GV student wins competition using in-depth research of local graffiti
GVL/Kevin Sielaff Alyson Mabie
Alyson Mabie has been interested in graffiti since she was a child. Since enrolling as a geography major at Grand Valley State University, she has taken this interest to the next level by using it as the foundation for her research.
On Oct. 17, Mabie’s work won her a competition at the annual meeting of the East Lakes and West Lakes Divisions of the Association of American Geographers, which was hosted by the department of geography at Western Michigan University. Mabie’s paper, “Claiming Turf: The Spatial Distribution of Three Discrete Types of Graffiti/Street Art in Southeast Grand Rapids, Michigan,” offers insight into the nature of graffiti in mid-size cities.
“I wanted to understand the differences in gang and non-gang graffiti and so on,” Mabie said. “As a geography student the first thing that struck me was the spatial differences - gang graffiti concentrated in specific areas, graffiti art was spread out with various concentrations, street art was concentrated near Eastown - and I wanted to understand why this happened. The more I learned, the more I wanted to know.”
During her first semester at GVSU, Mabie chose graffiti as the focus of a term project in her GPY 200: Computer Cartography course, leading her to collect graffiti location data around the area using a GPS unit. Since then, she has continued to build on this data set through other related classes, eventually allowing her to use the topic for her senior thesis.
“I believe that graffiti can say a lot about the cultural undertones of an area, which is where my research is headed now,” Mabie said. “I also hope that providing a greater understanding of different types of graffiti can alleviate some misconceptions people hold about graffiti art culture, often confusing it with gang activity.”
According to Mabie, there is a surprisingly strict code of ethics in traditional graffiti art. She believes that it is more than just “malicious destruction of property” as it is so often labeled.
“I always laugh when there is a scene in a movie or TV- something bad happening in a dark alley- there is always graffiti art on the walls,” Mabie said. “It gives this impression that areas with graffiti art are dangerous places. My research has shown that is not always the case.”
And while Mabie’s research required much groundwork – over 60 hours spent collecting data alone – this type of dedication isn’t atypical within the geography department. According to Roy Cole, a professor in the department of geography and planning, demanding work is expected – especially when it comes to senior thesis research.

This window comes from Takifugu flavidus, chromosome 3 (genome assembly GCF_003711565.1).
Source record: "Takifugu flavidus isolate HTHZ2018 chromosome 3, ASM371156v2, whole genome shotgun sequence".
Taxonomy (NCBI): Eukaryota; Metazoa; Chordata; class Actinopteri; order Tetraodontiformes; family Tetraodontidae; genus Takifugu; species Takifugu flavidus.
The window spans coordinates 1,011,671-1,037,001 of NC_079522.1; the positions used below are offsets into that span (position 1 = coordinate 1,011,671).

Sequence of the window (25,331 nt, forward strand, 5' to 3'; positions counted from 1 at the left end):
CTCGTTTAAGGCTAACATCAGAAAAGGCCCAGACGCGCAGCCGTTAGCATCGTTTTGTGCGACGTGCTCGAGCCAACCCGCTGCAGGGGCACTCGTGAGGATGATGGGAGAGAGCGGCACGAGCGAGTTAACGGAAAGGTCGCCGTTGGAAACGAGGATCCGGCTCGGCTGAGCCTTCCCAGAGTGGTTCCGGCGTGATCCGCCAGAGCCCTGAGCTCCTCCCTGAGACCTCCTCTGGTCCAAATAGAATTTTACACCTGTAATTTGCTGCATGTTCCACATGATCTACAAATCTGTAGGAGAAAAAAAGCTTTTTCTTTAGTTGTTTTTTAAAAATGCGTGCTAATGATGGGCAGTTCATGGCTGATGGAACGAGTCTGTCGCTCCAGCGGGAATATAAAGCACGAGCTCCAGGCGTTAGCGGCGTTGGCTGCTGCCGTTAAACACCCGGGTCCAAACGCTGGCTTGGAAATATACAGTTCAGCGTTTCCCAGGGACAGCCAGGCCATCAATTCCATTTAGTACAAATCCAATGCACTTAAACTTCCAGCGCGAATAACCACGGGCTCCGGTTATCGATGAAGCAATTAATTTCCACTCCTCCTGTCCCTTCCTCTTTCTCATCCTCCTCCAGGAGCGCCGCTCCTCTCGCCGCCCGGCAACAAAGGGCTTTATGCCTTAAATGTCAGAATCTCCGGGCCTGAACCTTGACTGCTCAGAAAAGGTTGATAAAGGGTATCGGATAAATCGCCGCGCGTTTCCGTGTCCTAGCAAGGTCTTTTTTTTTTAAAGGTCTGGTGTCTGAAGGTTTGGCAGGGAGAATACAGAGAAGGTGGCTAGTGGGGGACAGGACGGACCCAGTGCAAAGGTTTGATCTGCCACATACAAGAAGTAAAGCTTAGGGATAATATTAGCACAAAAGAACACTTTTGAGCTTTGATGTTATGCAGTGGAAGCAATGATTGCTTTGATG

“[Students] apply the techniques, skills, theories they’ve learned about in classes to a topic of their choice,” Cole said. “Most will attest that the senior thesis is when they really learned how to know—and to write, and to make a professional public presentation.”
Cole explained that while many students choose a topic they’ve investigated to some degree before, the senior thesis research is much more in depth. Some students, such as Mabie, even produce graduate-level work – a feat that was not without its complications.
“The most obvious difficulty is the transient nature of graffiti - here one day, gone the next,” Mabie said. “Or a handful of new pieces can appear overnight and change the entire face of my study area. It is a hard thing to keep tabs on.”
It is perhaps due to these potential complications that Mabie’s work is the first of its kind. While other studies have looked at the different types of graffiti and street art in larger cities such as New York and Los Angeles, Mabie’s is the first to look at a city the size of Grand Rapids, which, according to Cole, is something of value.
“It can provide a model to understand the signs and symbols of demographic change over time and space,” Cole said. “Her senior thesis will show that change in graffiti follows change in demography. Geographers and related disciplines are interested in understanding urban change. Most of that interest is not just academic, it’s about creating an attractive, welcoming, livable, efficient, sustainable and safely built environment.”
Moving forward, Mabie plans to continue her studies through a related graduate program. She also intends to keep learning about the topics that are closest to her, such as graffiti and street art.
“The best part for me was being able to explore a subject that truly interests me,” she said. “The great thing about being a geography major is that I can study everything that catches my interest, while having the tools to do so in a meaningful way.”